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NSW has a fines problem, particularly when it comes to kids. The Revenue NSW Fines Dashboard shows that last financial year (2022/2023) over 26,000 ‘on-the-spot’ fines — worth almost $7 million — were issued to children under 18 years of age.

Most of these penalty notice recipients were still at school with no (or very little) income. Yet in this State, there are no caps on penalty notice fines that can be set for children. For most ‘offence’ categories, children are charged the same financial penalty as an adult with a full-time salary.

We recently completed a study of penalty notices given to children during the COVID-19 public health crisis. For most people, the pandemic is in the rear-vision mirror. However, our study shows that heavy-handed policing and excessive financial punishment of children was not an aberration or unique to an unprecedented public health crisis. For too many children, fines issued by police (and transit officers) are an ongoing part of life.

Events of the COVID-19 era remind us that fines imposed by way of penalty notice are a massively and under-recognised form of punishment. They are disproportionately issued in areas of socio-economic disadvantage which serves to exacerbate existing challenges and forms of marginalisation and exclusion.

This article shares the findings and recommendations from our report, Children and COVID-19 Fines in NSW. These are underpinned by a mixed methods research design that involved: review of the relevant literature; examination of the making of Public Health Orders (PHOs) pursuant to the Public Health Act 2010 (NSW) (and the setting of fine amounts); analysis of the available statistical data on how and where COVID-19 PHOs were enforced against children in NSW; interviews with lawyers and allied professionals with experience representing or working with child clients who received PHO penalty notices; and targeted analysis of alternative jurisdictional approaches.

In documenting what NSW children experienced during the pandemic, we seek to underscore the gravity of these effects, and support the case for reform of the penalty notice system.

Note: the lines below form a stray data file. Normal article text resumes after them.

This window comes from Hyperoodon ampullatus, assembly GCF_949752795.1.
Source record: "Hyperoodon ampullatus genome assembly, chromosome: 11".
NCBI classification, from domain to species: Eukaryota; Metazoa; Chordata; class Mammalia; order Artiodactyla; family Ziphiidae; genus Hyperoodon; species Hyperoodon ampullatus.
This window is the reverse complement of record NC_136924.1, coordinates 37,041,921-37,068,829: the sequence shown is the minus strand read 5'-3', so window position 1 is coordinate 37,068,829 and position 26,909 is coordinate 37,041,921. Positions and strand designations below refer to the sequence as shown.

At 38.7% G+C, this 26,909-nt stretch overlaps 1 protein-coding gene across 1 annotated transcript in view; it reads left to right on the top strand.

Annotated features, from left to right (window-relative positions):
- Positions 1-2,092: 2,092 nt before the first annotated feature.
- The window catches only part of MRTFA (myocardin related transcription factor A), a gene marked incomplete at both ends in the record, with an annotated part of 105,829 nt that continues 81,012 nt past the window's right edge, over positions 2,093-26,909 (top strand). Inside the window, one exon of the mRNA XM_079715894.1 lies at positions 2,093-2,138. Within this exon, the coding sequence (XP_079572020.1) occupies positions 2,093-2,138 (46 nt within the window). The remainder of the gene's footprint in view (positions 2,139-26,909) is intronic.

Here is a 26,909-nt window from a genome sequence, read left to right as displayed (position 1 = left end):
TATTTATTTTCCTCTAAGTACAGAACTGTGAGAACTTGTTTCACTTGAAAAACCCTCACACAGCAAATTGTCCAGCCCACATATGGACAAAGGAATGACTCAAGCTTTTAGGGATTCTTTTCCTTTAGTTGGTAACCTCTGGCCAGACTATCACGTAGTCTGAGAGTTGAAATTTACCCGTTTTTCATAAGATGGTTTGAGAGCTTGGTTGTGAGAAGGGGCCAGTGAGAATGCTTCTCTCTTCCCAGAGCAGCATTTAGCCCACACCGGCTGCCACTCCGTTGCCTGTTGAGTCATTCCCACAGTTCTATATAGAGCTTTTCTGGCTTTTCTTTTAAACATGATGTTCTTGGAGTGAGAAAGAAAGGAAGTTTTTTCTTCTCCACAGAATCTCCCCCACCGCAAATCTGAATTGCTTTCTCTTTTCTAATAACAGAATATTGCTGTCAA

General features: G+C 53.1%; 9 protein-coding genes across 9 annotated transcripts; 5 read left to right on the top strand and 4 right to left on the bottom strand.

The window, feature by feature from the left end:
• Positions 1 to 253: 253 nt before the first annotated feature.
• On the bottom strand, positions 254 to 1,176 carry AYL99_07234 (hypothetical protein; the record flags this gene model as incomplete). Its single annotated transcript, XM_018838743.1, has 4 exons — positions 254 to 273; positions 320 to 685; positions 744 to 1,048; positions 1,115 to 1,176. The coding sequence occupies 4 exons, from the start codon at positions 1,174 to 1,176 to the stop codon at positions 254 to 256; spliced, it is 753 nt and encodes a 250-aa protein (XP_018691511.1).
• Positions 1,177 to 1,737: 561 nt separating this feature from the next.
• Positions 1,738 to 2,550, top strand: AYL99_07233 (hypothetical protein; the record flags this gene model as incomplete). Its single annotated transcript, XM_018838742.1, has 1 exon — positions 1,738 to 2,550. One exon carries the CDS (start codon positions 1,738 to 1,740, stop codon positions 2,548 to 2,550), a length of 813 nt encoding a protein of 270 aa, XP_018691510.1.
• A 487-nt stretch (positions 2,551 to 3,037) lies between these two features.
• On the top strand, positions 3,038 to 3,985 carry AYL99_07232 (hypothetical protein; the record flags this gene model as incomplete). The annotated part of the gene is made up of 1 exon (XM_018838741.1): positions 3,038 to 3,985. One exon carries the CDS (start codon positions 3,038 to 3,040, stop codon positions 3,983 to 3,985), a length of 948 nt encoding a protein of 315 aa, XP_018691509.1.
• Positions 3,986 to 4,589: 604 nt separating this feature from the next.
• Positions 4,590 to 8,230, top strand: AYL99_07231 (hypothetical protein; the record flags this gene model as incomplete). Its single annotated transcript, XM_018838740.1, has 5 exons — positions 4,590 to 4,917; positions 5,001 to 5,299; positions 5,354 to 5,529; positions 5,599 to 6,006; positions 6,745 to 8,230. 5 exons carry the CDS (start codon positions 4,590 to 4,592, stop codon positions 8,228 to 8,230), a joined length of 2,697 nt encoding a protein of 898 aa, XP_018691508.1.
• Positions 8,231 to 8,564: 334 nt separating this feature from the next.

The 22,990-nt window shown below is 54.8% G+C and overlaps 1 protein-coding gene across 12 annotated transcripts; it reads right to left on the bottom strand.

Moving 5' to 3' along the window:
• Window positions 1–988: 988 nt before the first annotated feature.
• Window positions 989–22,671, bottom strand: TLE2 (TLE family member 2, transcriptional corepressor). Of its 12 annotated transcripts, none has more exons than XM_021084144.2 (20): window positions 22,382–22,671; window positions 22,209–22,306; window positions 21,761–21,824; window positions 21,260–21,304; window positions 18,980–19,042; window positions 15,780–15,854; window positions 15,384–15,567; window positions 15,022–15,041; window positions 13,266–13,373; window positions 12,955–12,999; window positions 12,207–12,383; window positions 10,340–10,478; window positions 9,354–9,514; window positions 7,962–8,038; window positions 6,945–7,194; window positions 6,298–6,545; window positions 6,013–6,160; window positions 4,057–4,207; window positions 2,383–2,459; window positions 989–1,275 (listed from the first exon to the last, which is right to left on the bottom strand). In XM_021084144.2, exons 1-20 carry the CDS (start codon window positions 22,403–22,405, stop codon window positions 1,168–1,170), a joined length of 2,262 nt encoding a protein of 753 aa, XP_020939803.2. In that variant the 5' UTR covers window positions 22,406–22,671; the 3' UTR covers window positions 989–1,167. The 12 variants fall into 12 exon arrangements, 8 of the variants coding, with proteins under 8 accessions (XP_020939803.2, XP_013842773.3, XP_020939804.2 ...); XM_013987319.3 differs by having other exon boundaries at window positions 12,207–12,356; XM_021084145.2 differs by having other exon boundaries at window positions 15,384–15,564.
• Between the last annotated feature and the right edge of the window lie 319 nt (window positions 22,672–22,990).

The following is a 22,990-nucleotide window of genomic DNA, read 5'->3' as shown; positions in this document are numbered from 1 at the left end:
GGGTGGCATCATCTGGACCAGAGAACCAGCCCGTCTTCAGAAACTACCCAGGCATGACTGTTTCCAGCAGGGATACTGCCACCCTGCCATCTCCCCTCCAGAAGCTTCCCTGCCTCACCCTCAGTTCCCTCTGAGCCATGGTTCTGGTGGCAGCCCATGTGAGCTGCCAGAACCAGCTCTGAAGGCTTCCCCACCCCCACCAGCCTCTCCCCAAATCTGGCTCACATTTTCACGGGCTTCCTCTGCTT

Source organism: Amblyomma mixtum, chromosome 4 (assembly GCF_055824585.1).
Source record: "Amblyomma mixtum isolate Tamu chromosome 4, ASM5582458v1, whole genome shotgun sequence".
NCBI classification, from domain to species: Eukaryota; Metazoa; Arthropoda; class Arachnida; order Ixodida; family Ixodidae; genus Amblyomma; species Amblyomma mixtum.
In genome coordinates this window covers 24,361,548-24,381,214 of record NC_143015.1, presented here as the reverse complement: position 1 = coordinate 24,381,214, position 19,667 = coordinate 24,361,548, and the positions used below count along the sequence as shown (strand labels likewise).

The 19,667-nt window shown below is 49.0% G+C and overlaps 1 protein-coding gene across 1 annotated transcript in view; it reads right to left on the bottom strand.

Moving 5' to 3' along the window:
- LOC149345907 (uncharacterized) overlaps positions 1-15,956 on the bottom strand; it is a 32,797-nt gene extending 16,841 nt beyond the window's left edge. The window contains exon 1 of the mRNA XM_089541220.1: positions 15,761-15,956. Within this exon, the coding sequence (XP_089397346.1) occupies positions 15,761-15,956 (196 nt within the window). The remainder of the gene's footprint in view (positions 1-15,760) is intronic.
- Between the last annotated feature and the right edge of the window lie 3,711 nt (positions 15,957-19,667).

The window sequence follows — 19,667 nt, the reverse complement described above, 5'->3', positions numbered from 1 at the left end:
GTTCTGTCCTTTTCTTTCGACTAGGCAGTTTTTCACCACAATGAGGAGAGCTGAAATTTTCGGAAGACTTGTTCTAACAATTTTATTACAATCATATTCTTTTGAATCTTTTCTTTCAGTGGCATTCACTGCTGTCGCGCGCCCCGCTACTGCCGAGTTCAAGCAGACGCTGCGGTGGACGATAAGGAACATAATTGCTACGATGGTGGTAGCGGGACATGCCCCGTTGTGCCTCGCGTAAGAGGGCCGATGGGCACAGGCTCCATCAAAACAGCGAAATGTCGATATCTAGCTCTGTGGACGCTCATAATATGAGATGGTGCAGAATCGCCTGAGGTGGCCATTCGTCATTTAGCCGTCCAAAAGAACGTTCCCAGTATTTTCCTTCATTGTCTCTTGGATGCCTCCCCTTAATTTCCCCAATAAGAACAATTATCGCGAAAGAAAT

The statistical picture

From March 2020 until September 2022, 3,628 children in NSW received penalty notices for suspected breaches of COVID-19 PHOs. 25% (900 penalty notices) were to children aged 15 or younger, with the youngest being just 10 years of age. Most of these fines were $1,000, with some as high as $5,000. By comparison, the maximum fine the NSW Children’s Court can impose where a child is found guilty of an offence is $1,100.

Almost all PHO offences did not differentiate between penalties for adults and children. The exception was for some mask wearing rules — which were age specific. We found, however, that police often issued penalty notices to children for failing to wear a mask in specific settings (e.g. public transport) which did not differentiate the fine value between adults and children.

Under the Young Offenders Act 1997 (NSW) diversionary options are to be preferred for children. We found that during the height of the ‘Delta Wave’ (July-September 2021), this approach was sidelined in favour of ‘zero tolerance’ actively encouraged by the then NSW Police Commissioner. In January 2021, PHO enforcement actions against children were rare and 20 times more likely to take the form of a warning or caution rather than a penalty notice. By contrast, in August 2021, police handed out to children twice as many penalty notices (1100 in total) as warnings/cautions.